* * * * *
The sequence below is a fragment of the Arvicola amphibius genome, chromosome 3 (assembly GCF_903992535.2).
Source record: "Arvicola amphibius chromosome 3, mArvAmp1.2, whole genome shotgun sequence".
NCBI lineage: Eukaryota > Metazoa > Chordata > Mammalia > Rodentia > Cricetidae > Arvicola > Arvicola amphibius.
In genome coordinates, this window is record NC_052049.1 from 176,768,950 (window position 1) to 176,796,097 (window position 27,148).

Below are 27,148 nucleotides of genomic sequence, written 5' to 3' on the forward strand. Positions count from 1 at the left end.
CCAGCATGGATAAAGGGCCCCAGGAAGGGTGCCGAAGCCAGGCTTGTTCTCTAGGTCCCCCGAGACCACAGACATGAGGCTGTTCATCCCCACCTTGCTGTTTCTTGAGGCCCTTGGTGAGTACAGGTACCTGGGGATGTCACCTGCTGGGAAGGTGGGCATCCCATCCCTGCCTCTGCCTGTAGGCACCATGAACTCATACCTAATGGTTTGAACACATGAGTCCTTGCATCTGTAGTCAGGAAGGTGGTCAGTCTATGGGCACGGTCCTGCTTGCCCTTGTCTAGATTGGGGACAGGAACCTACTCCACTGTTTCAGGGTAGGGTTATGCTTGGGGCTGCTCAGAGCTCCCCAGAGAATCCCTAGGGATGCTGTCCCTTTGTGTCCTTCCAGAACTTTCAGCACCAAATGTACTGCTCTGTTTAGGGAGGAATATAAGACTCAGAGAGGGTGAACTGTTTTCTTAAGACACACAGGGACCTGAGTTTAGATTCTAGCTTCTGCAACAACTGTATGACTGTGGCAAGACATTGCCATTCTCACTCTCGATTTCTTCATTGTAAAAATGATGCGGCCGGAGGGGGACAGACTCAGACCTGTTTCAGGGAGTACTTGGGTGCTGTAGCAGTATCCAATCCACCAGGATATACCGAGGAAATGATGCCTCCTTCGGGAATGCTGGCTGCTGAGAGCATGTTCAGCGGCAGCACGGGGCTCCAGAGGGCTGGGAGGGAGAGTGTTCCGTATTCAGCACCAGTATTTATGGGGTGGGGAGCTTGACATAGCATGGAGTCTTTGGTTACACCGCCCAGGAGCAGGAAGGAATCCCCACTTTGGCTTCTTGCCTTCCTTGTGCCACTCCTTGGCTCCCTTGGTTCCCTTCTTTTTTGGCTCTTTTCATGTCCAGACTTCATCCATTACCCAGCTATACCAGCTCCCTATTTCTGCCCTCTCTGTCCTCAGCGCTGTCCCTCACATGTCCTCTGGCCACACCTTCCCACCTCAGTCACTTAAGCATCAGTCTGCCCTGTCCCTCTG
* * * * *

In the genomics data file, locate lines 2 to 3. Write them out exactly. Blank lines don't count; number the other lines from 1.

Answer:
Source record: "Arvicola amphibius chromosome 3, mArvAmp1.2, whole genome shotgun sequence".
NCBI lineage: Eukaryota > Metazoa > Chordata > Mammalia > Rodentia > Cricetidae > Arvicola > Arvicola amphibius.